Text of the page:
But Katz said that didn’t play any part in his thinking on Dowson’s position.

He said: “I won’t speak for anyone else on the board. But for me, it certainly did not. We just got to that point where we had to do something.

“I don’t think anyone could ever say I didn’t back him until it was completely untenable. This is a three-year plan to get to the Football League, and I don’t think it would have been beneficial to continue along those lines –  not for the players, not for the manager, not for the supporters. It was time to take action.

“As difficult as the decision was for the board to take, it was for the good of the club. I’m gutted – but this isn’t a business where you can just rely on sentimentality.

“I will always back Dowse because I think he’s a winner. I think it just didn’t happen this year. I wish him the best; I always have and I always will.

“I could go through the accolades. He got hired after relegation [from the National League] and brought us back up. We got [Premier League] Watford in the third round of the FA Cup at home, then the FA Trophy semi-final last year in the midst of the most challenging circumstances, budget-wise, player-wise, that you could imagine.

“Those are things to be celebrated. Those memories and accolades belong to Dowse and his players.

“I’ve not even mentioned everything he’s done in this community for this community. Whoever comes in has those shoes to fill.”

And finding that managerial replacement is Katz’s next task. He revealed he has already begun receiving numerous applications for the role, and is starting to work out what he is looking for.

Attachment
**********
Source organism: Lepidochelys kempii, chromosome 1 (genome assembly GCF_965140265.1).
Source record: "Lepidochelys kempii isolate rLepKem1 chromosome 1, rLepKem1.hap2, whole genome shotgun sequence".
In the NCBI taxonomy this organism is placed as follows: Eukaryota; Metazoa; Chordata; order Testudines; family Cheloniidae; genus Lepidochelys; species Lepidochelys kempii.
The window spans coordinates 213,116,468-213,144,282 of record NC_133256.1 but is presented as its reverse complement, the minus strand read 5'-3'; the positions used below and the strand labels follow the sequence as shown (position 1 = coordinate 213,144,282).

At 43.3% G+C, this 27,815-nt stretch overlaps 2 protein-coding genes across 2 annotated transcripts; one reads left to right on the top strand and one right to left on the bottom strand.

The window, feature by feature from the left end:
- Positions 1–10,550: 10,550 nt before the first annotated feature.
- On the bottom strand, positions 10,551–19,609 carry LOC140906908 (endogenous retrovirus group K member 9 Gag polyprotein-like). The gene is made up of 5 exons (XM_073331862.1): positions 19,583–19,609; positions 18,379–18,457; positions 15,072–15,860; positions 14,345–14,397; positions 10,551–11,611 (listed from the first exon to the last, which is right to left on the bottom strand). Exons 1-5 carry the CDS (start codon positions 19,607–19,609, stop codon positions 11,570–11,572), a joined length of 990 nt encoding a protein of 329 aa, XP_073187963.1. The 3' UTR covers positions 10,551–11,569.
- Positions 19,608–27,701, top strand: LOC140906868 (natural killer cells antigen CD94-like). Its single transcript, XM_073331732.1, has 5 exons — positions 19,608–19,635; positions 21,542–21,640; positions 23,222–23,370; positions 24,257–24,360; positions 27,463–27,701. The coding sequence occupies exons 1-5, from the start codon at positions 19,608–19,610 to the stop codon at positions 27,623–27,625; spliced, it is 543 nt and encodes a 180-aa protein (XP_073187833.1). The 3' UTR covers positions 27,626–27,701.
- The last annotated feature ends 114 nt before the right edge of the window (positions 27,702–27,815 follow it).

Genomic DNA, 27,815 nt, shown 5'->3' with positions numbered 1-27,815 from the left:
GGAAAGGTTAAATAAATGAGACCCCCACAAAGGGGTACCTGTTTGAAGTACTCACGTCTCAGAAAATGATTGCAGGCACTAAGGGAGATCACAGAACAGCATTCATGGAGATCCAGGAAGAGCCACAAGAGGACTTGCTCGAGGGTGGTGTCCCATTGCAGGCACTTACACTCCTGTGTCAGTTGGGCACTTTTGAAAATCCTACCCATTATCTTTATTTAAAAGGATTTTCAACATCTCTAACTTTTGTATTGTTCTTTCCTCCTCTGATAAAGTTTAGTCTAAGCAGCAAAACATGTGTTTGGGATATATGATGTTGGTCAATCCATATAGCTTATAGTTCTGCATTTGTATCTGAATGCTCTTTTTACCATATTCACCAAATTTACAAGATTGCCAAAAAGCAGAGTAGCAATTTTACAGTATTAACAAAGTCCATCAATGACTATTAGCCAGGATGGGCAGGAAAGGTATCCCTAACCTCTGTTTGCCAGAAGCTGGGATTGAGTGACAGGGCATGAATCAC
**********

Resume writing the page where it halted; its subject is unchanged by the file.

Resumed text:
He said: “We’ll be devising what we want to see. I don’t know that we can dictate a formation or a style.

“I think it's going to come down to the managerial candidates to convince us that his style of play is going to be the right style of play for this football club, that it’s going to be exciting for our fans week in, week out and that it will get the best out of the players we have.

“Whether somebody comes in before the end of the season or after, I’ve got every confidence in [caretaker boss] Ian Dyer and our backroom staff that we can make it through to the end of the season and pick up points on the way.

“It’s not going to be a rushed process, because we believe in [keeper coach] Matt Winter, [strength and conditioning coach] Clarkie [James Clark] and Mia Dempsey-Smith, our assistant physio.

“They’re phenomenal people. We’ve got to put faith in them and we’ve got to support them, which is what we’re doing. Right now, the focus is – as it’s always been – to put a product out on the pitch that our fans can be proud of.”

The sacking of Dowson also contributed to the resignations of chairman Rosemary Johnson and football liaison director Kelvin Reay.

Reay – who made the phone call to Dowson to inform him he was fired – told the News & Mail last week that he is not yet ready to comment on recent events. But Johnson said that her resignation was “not about Dowse leaving the club but how decisions are reached”.

Katz said: “I’m disappointed they’ve left. I’ve always admired Rosemary. I will continue to admire her. You don’t have to look much further for someone synonymous with Woking. Her accolades are so far and wide in this community that not having her on our board will be a loss.

“But we look forward to seeing her and [son] Matthew at all the matches because she is a fan of the club.

“Kelvin was a dynamic personality. He brought so much to the club. He was part of the team that was instrumental in bringing Dowse here.

“So I understand. I don’t begrudge either of the decisions they’ve made.”